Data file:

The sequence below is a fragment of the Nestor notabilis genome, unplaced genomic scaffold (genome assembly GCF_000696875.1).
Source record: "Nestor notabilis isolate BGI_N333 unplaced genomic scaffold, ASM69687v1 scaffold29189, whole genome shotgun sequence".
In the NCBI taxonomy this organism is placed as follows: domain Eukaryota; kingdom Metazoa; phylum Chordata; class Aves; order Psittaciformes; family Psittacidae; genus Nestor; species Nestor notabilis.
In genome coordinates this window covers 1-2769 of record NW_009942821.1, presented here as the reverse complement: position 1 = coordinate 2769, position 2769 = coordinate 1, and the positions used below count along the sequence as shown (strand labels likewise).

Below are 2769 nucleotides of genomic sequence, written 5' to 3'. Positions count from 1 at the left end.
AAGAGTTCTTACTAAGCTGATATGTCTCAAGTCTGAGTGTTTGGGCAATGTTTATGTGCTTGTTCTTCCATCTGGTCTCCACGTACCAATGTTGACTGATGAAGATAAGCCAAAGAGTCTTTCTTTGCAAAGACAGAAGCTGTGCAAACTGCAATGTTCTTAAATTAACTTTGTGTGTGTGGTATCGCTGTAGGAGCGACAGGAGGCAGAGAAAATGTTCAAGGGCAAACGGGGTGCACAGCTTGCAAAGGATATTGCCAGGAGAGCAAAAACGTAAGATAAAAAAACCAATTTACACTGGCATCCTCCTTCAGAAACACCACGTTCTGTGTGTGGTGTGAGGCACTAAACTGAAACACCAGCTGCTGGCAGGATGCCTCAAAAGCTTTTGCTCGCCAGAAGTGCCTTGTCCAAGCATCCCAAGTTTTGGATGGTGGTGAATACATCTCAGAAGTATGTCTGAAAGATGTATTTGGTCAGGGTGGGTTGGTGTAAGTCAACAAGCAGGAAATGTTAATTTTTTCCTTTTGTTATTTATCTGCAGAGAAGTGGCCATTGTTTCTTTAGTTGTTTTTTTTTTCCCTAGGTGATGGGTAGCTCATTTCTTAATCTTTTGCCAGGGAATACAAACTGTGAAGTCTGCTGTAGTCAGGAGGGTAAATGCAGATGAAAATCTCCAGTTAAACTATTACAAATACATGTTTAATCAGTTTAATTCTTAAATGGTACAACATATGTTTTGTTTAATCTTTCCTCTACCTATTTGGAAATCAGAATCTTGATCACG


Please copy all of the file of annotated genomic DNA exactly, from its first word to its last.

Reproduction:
The sequence below is a fragment of the Nestor notabilis genome, unplaced genomic scaffold (genome assembly GCF_000696875.1).
Source record: "Nestor notabilis isolate BGI_N333 unplaced genomic scaffold, ASM69687v1 scaffold29189, whole genome shotgun sequence".
In the NCBI taxonomy this organism is placed as follows: domain Eukaryota; kingdom Metazoa; phylum Chordata; class Aves; order Psittaciformes; family Psittacidae; genus Nestor; species Nestor notabilis.
In genome coordinates this window covers 1-2769 of record NW_009942821.1, presented here as the reverse complement: position 1 = coordinate 2769, position 2769 = coordinate 1, and the positions used below count along the sequence as shown (strand labels likewise).

Below are 2769 nucleotides of genomic sequence, written 5' to 3'. Positions count from 1 at the left end.
AAGAGTTCTTACTAAGCTGATATGTCTCAAGTCTGAGTGTTTGGGCAATGTTTATGTGCTTGTTCTTCCATCTGGTCTCCACGTACCAATGTTGACTGATGAAGATAAGCCAAAGAGTCTTTCTTTGCAAAGACAGAAGCTGTGCAAACTGCAATGTTCTTAAATTAACTTTGTGTGTGTGGTATCGCTGTAGGAGCGACAGGAGGCAGAGAAAATGTTCAAGGGCAAACGGGGTGCACAGCTTGCAAAGGATATTGCCAGGAGAGCAAAAACGTAAGATAAAAAAACCAATTTACACTGGCATCCTCCTTCAGAAACACCACGTTCTGTGTGTGGTGTGAGGCACTAAACTGAAACACCAGCTGCTGGCAGGATGCCTCAAAAGCTTTTGCTCGCCAGAAGTGCCTTGTCCAAGCATCCCAAGTTTTGGATGGTGGTGAATACATCTCAGAAGTATGTCTGAAAGATGTATTTGGTCAGGGTGGGTTGGTGTAAGTCAACAAGCAGGAAATGTTAATTTTTTCCTTTTGTTATTTATCTGCAGAGAAGTGGCCATTGTTTCTTTAGTTGTTTTTTTTTTCCCTAGGTGATGGGTAGCTCATTTCTTAATCTTTTGCCAGGGAATACAAACTGTGAAGTCTGCTGTAGTCAGGAGGGTAAATGCAGATGAAAATCTCCAGTTAAACTATTACAAATACATGTTTAATCAGTTTAATTCTTAAATGGTACAACATATGTTTTGTTTAATCTTTCCTCTACCTATTTGGAAATCAGAATCTTGATCACG